For information about all programs in the series, visit

UMaine Grain Webinar – Expanding Crop Options and Markets

Friday, March 23, 2018 – 1:00 – 2:30pm

1.5 Certified Crop Advisor and 1 pesticide credit have been requested for this event

Due the snowstorm on March 8th, our annual Maine Grain Conference had to be cancelled but a number of our speakers agreed to give shortened versions of their talks for this webinar focused on “Expanding Crop Options and Markets.”  Please join us to hear about:

Scaling Up Production of Promising Crops in Maine

Jake Dyer, Maine Potato Board – Jake will discuss past research results and introduce a new project to develop best management practices for pulse and oilseed crops in Maine.

PEIs Evolving Field Crop Industry

Alan Miller, Atlantic Grains Council, Prince Edward Island – Alan will describe trends in field crop markets and production in PEI and the work of the Atlantic Grains Council, including their coordinated on-farm research trials

Lessons Learned in Vermont

Heather Darby, Agronomy Specialist, University of Vermont – Heather will talk about experiences in Vermont with dry beans, sunflowers, flax, and more.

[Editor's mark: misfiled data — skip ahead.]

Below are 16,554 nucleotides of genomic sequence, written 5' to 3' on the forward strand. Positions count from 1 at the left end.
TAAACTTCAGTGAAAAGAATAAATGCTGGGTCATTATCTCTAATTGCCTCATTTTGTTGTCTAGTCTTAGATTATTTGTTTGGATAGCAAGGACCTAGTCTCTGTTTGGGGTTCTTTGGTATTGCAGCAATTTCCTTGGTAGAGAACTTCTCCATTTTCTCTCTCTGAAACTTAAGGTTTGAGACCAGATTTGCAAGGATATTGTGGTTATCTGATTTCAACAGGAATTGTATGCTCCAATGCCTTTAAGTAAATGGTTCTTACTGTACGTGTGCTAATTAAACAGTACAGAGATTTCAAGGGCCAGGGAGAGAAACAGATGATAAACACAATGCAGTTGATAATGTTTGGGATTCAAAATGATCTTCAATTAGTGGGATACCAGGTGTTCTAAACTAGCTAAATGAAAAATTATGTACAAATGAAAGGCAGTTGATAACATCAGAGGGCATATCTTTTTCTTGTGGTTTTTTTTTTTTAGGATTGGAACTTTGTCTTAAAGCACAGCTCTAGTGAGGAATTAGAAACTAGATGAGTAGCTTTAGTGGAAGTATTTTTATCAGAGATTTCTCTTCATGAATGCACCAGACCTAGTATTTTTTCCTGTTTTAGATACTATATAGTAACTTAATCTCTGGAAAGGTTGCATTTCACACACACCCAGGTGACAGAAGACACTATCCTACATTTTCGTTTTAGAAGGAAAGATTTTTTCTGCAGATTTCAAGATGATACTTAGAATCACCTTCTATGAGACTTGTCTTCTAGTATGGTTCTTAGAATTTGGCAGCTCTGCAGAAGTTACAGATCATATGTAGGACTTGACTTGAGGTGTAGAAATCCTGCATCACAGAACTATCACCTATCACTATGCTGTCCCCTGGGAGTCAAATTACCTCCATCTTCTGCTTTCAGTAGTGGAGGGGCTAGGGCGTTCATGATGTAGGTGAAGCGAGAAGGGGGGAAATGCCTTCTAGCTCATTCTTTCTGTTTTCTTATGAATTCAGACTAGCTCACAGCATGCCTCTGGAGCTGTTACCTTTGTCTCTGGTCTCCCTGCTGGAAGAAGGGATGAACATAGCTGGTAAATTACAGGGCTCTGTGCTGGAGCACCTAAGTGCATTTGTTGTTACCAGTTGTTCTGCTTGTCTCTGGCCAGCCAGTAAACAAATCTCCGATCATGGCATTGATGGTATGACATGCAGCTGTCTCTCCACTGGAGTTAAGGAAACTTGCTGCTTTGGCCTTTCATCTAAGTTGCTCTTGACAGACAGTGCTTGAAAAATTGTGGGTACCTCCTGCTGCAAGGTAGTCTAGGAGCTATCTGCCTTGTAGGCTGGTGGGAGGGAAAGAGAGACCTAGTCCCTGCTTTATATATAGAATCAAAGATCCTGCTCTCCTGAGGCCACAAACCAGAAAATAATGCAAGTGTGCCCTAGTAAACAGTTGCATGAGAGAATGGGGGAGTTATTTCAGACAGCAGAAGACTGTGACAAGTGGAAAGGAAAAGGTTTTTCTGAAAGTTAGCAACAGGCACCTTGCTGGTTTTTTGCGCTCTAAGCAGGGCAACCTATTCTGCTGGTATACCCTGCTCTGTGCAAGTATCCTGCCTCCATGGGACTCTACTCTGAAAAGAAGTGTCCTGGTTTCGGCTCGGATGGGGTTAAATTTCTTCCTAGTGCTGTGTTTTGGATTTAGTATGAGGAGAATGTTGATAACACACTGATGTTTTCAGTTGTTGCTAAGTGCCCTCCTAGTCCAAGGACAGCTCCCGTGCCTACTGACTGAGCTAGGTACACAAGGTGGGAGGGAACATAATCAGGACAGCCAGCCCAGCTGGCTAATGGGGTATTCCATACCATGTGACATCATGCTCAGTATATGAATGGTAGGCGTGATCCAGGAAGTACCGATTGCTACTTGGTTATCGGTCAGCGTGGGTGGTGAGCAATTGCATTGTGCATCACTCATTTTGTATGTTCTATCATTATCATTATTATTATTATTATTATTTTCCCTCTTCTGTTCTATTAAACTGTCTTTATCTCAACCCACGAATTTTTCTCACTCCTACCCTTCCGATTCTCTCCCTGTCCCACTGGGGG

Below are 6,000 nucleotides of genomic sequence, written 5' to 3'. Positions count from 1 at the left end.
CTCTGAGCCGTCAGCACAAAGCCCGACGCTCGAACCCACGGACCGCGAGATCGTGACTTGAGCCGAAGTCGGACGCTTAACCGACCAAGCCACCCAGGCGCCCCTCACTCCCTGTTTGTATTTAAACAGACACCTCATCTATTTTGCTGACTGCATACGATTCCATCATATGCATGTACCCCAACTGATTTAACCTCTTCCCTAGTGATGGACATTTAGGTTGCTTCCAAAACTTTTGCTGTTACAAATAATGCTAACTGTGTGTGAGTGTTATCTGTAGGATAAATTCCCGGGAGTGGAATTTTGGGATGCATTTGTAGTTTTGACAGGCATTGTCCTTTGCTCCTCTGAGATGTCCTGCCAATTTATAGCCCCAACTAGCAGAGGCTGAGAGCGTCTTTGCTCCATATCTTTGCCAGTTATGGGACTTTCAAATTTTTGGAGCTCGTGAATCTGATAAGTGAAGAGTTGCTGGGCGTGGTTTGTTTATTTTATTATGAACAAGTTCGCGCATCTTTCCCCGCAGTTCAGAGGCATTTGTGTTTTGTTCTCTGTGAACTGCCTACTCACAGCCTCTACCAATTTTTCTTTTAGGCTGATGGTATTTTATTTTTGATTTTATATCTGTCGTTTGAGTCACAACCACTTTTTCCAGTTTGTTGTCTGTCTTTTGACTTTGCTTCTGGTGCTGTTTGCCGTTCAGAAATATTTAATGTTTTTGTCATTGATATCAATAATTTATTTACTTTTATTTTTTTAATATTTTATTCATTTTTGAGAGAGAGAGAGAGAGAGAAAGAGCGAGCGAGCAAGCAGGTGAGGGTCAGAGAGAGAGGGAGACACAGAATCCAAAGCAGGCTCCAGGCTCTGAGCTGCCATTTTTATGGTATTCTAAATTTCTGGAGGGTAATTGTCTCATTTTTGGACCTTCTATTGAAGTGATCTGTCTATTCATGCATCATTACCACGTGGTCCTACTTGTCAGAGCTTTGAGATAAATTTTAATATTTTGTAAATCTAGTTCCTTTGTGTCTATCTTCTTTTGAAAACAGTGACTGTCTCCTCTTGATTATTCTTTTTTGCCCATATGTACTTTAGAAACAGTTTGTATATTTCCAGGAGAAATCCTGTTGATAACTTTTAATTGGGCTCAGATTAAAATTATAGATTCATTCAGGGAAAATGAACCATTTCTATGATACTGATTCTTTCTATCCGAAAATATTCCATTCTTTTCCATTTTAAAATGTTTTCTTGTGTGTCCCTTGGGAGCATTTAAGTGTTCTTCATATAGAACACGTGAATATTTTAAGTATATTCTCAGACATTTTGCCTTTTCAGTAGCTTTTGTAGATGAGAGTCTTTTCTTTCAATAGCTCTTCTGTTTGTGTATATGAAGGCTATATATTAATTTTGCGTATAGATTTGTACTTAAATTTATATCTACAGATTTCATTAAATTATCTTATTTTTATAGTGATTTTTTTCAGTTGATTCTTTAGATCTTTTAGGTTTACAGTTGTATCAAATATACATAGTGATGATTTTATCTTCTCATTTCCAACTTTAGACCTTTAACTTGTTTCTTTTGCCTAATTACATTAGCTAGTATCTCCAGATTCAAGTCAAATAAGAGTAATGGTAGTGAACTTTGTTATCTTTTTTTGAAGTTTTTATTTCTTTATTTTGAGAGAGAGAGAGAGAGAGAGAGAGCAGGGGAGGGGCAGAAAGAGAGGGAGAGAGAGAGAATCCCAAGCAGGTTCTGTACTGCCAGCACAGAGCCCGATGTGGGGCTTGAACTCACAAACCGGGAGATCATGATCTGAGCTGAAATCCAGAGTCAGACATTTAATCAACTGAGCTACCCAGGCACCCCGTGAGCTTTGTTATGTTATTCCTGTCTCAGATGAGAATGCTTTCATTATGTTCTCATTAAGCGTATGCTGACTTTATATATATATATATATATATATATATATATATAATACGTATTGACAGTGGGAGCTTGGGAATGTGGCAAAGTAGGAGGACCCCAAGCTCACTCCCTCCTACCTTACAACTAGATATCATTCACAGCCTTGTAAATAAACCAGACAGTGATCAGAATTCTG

Connecting with Livestock Markets

Rick Kersbergen, University of Maine Cooperative Extension – Rick will discuss considerations for producing and marketing grain for livestock feed.


You can join by phone or computer.

By Computer

We’ll be using a video conferencing software called “Zoom,” which you can download ahead of time (see below).  Note that when you join the meeting, your mic and video will be automatically turned off but you will be able to see and hear the meeting host and presenters and use the chat function to ask questions.

Use this link to join the meeting from PC, Mac, Linux, iOS or Android:

To download and install the Zoom Application ahead of time:

  • Go to and from the Download Center, click on the Download button under “Zoom Client For Meetings”.
  • Once the download is complete, proceed with installing the Zoom application onto your computer.

By Phone

iPhone one-tap: US: +16699006833, 921878187#  or +16465588656, 921878187#

Telephone – Dial: US: +1 669.900.6833  or +1 646.558.8656  Meeting ID: 921 878 187

International numbers available:

For questions about the webinar, contact Ellen Mallory at or 207.581.2942.

Maine Vegetable and Fruit Schools – Cancelled

The 2018 Maine Vegetable & Fruit Schools originally scheduled for March 13 in Portland and March 14 in Bangor have been cancelled due to the impending winter storm and will not be rescheduled. Registration payments will be fully refunded.

For more information visit the UMaine Extension page or contact Pamela St. Peter at

For more information about the Board of Pesticides Control visit:

Woodchuck Survey